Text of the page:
This is according to a newly published study out of Kansas State University (KState). The research, led by Megan Niederwerder, DVM, PhD, assistant professor of diagnostic medicine and pathobiology in the university’s College of Veterinary Medicine, explores how antiviral chemical additives in food can help mitigate risk of African swine fever (ASF) transmission.
The findings, Dr. Niederwerder says, could be a game-changer for the global swine industry.
“Over the last two years, ASF is estimated to be responsible for the death of at least 25 per cent of the world’s pig population due to the emergence of the virus within China and subsequent spread to over 10 other Asian countries,” she says. “In 2019, we published the first report of African swine fever virus (ASFV) transmission through the natural consumption of plant-based feed. Our subsequent work has focused on mitigation of ASFV in feed through the use of chemical feed additives and heat treatment.”
At this time, there are no commercially available vaccines or effective treatments to cure the disease caused by the virus, Niederwerder says. Thus, control of ASF instead focuses on biosecurity measures to prevent the introduction of the virus into negative countries or negative farms and regions within a positive country. Additionally, large-scale culling of infected or high-risk animals is used to contain the spread of ASFV.
Niederwerder’s team examined two different classes of liquid feed additives, including a medium-chain fatty acid-based additive and a formaldehyde-based additive, for efficacy against ASFV in cell culture and in feed ingredients, KState says. In general, both demonstrated evidence of reducing the virus infectivity, with data supporting dose-dependent efficacy.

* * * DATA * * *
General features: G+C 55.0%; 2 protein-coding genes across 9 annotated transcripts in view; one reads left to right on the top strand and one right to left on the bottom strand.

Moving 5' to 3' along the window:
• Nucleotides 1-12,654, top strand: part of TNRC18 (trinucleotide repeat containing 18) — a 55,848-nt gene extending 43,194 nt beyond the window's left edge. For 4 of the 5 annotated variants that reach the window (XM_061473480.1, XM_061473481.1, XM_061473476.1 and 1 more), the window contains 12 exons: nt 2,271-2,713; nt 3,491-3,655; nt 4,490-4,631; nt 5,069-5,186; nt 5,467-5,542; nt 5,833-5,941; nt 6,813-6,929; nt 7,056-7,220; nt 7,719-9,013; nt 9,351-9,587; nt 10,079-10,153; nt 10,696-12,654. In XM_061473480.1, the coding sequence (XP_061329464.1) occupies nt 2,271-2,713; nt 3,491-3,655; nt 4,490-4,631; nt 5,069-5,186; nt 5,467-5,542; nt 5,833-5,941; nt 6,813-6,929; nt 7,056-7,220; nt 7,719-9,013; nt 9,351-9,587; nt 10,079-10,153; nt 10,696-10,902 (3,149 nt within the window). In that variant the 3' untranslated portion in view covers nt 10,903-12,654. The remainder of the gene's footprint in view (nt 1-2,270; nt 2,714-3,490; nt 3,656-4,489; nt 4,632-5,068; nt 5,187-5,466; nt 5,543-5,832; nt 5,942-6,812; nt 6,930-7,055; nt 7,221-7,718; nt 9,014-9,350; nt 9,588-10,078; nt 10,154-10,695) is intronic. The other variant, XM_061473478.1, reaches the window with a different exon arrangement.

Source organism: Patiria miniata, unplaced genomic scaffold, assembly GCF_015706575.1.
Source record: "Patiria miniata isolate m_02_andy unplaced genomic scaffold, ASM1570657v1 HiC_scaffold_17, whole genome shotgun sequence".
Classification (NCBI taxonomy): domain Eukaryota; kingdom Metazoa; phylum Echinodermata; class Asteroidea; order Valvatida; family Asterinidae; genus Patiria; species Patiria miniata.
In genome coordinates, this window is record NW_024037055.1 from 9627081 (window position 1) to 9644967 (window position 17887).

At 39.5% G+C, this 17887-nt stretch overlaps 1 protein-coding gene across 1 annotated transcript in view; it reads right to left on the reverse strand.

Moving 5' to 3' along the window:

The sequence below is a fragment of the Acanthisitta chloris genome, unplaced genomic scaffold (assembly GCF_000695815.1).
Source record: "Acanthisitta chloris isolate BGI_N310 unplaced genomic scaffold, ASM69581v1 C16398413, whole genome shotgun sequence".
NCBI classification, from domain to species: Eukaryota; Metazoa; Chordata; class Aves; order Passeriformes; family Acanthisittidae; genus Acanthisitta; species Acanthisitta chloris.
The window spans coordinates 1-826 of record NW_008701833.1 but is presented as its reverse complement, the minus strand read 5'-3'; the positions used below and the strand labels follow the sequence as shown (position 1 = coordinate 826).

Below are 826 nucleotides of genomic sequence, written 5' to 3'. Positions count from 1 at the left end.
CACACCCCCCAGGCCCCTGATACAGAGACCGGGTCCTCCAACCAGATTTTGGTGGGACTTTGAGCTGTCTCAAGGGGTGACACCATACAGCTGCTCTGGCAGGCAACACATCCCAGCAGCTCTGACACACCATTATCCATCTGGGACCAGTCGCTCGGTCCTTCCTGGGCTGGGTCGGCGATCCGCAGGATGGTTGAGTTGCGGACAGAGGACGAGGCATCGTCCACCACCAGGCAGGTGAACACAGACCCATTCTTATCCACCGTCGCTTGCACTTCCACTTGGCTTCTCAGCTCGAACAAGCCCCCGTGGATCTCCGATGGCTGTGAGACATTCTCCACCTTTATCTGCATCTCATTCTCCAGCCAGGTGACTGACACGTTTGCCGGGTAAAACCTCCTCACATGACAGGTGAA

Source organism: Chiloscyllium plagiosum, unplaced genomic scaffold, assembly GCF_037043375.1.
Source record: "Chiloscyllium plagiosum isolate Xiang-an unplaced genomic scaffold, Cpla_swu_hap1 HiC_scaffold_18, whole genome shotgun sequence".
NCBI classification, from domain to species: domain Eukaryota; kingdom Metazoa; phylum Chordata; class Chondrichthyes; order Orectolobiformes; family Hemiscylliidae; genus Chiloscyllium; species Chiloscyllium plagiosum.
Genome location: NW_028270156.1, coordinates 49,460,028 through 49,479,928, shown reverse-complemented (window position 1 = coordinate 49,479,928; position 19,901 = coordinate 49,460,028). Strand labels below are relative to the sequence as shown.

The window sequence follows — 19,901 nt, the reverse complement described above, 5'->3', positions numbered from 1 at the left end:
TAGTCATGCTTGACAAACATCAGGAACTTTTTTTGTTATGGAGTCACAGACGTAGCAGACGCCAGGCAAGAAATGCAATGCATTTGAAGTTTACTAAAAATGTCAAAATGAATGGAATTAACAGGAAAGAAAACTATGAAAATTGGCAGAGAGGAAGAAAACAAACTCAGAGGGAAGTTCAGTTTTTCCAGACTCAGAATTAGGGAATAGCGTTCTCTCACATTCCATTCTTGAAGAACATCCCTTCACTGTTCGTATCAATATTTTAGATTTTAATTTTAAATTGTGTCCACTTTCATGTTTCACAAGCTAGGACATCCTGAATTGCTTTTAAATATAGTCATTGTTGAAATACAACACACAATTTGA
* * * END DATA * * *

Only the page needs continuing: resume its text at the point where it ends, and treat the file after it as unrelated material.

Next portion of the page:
While feed additives have historically been used to reduce the risk of bacterial contamination in feed, research thus far has not reported efficacy for the inactivation of African swine fever virus in feed ingredients, KState says.
“Our new research reports novel data evaluating the efficacy of feed additives on inactivating ASFV in an in vitro cell culture model and a feed ingredient transoceanic shipment model,” Niederwerder says. “This will provide valuable information to the swine industry with regard to mitigating the risk of potential routes for introduction and transmission of ASFV through feed and ingredients.”
While the results of the study are promising, she stresses the need for a multifaceted approach to reducing the risk of ASFV in feed, including sourcing ingredients from countries without the virus when possible and implementing consistent biosecurity protocols at feed mills.
“Mitigating the risk of African swine fever virus in feed with antiviral chemical additives,” which was funded by a grant from the Swine Health Information Center and the State of Kansas National Bio and Agro-defense Facility Fund, has been published in Transboundary and Emerging Diseases.